Because the fact is, we all got a beautiful human brain. We can invest in it to better live, love, work, innovate.
Upcoming Session Dates
Sensory Learning Program
Monday, January 7 through
Friday, January 18
Monday, January 21 through
Friday, February 1
Monday, February 4 through
Friday, February 15
Monday, February 18 through
Friday, March 1
SIRRI offers these services for both children & adults:
- Neurofeedback & Biofeedback
- QEEG / Brain Mapping
- Cognitive Retraining: memory, processing & problem solving skills
- Attention, Concentration & Focus Training
- Auditory & Visual Processing
- Reading Development: fluency & comprehension
- Balance, Coordination & Motor Planning Development
- Stress & Anxiety Management
- IEP Advocacy
Referral Program Promotion:
Win an iPad Mini!
An iPad Mini will be provided to the client
who refers the most new clients between
November 1, 2012 and May 31, 2013.
*Details: New clients must have an Evaluation or Assessment completed or sign up for a program or package before May 31, 2013.
If an iPad Mini is not available, a comparable substitution will be provided.
Please contact us if you have any questions.
Do you believe in these neuromyths? Do we only use 10% of our brain?
By Sanne Dekker et al
SharpBrains - November 16, 2012
Here you have 32 brain-related statements. Are they correct or incorrect?
- We use our brains 24 h a day (C ).
- Children must acquire their native language before a second language is learned. If they do not do so neither language will be fully acquired (I).
- Boys have bigger brains than girls (C ).
- If pupils do not drink sufficient amounts of water (=6–8 glasses a day) their brains shrink (I).
- It has been scientifically proven that fatty acid supplements (omega-3 and omega-6) have a positive effect on academic achievement (I).
- When a brain region is damaged other parts of the brain can take up its function (C ).
- We only use 10% of our brain (I).
- The left and right hemisphere of the brain always work together (C ).
- Differences in hemispheric dominance (left brain, right brain) can help explain individual differences amongst learners (I).
- The brains of boys and girls develop at the same rate (I).
- Brain development has finished by the time children reach secondary school (I).
- There are critical periods in childhood after which certain things can no longer be learned (I).
- Information is stored in the brain in a network of cells distributed throughout the brain (C ).
- Learning is not due to the addition of new cells to the brain (C ).
- Individuals learn better when they receive information in their preferred learning style (e.g., auditory, visual, kinesthetic) (I).
- Learning occurs through modification of the brains’ neural connections (C ).
- Academic achievement can be affected by skipping breakfast (C ).
- Normal development of the human brain involves the birth and death of brain cells (C ).
- Mental capacity is hereditary and cannot be changed by the environment or experience (I).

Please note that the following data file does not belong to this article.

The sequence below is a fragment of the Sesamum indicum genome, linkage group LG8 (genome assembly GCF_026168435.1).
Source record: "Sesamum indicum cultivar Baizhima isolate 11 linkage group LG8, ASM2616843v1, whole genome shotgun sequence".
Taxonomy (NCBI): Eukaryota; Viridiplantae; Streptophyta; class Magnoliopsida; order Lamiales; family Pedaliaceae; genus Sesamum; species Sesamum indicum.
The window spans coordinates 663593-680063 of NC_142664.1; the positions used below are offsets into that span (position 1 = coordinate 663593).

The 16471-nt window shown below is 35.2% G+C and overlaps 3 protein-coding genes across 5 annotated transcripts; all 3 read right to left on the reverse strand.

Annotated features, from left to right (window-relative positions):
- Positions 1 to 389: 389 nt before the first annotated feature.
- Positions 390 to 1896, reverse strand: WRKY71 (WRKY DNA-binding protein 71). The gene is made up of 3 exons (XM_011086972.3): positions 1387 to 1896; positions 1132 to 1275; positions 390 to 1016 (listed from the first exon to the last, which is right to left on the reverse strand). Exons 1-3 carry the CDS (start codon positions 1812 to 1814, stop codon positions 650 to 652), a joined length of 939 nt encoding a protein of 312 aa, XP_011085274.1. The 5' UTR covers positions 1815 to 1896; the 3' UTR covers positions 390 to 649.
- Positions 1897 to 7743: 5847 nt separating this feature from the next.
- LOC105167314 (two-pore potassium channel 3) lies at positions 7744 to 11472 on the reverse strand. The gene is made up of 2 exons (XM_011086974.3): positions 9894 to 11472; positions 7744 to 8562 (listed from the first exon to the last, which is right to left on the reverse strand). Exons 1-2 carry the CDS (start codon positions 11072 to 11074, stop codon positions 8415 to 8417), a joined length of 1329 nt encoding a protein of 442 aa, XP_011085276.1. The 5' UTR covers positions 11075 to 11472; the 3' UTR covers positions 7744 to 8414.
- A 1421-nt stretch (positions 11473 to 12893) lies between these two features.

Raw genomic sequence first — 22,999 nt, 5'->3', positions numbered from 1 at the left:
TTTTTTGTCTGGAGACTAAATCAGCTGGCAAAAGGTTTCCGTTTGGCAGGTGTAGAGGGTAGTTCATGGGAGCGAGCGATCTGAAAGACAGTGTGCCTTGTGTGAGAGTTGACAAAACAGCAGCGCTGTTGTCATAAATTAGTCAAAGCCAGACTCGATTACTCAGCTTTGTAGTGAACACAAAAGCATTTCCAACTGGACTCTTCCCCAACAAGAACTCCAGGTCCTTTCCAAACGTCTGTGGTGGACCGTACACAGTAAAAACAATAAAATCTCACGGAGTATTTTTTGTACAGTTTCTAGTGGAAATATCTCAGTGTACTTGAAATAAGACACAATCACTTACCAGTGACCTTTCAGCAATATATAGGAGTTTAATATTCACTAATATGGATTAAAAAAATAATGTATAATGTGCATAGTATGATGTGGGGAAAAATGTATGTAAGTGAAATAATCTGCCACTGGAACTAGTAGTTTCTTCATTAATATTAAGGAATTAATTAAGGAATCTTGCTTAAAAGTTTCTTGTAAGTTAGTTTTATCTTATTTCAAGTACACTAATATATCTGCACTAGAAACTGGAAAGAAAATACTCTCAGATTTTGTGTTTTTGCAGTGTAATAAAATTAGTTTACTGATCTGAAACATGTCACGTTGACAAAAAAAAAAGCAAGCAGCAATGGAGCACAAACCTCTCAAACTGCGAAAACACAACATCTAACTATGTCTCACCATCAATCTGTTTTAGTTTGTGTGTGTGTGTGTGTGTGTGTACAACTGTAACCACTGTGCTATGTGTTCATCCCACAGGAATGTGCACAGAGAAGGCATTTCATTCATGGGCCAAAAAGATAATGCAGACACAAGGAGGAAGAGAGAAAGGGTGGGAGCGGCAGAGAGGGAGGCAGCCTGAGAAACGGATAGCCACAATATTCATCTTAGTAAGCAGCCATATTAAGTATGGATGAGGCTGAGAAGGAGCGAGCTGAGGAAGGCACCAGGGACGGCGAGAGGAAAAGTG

- Vigorous exercise can improve mental function (C ).
- Environments that are rich in stimulus improve the brains of pre-school children (I).
- Children are less attentive after consuming sugary drinks and/or snacks (I).
- Circadian rhythms (“body-clock”) shift during adolescence, causing pupils to be tired during the first lessons of the school day (C ).
- Regular drinking of caffeinated drinks reduces alertness (C ).
- Exercises that rehearse co-ordination of motor-perception skills can improve literacy skills (I).
- Extended rehearsal of some mental processes can change the shape and structure of some parts of the brain (C ).
- Individual learners show preferences for the mode in which they receive information (e.g., visual, auditory, kinesthetic) (C ).
- Learning problems associated with developmental differences in brain function cannot be remediated by education (I).
- Production of new connections in the brain can continue into old age (C ).
- Short bouts of co-ordination exercises can improve integration of left and right hemispheric brain function (I).
- There are sensitive periods in childhood when it’s easier to learn things (C ).
- When we sleep, the brain shuts down (I).
Neuromyth assertions are presented in italic; C = correct; I = incorrect.
From the Study:
Neuromyths in education: Prevalence and predictors of misconceptions among teachers (Frontiers in Educational Psychology).
13 Ways for Your Family to Eat Healthy in 2013
Everyone knows that sweeping self-improvement New Year's resolutions get broken faster than you can say "I'd like the cheesecake for dessert, please." Resolve to ban sugar forever, exercise every day or read every word of the New York Times seven days a week, and you'll be lucky to last a month before you fall off the wagon. The key is to start small. (As they say, a journey of 1,000 miles begins with a single step.) In the improve-your-diet department, here are 13 tips from online meal planning service eMeals (www.emeals.com) to move yourself – and your family – in the right direction.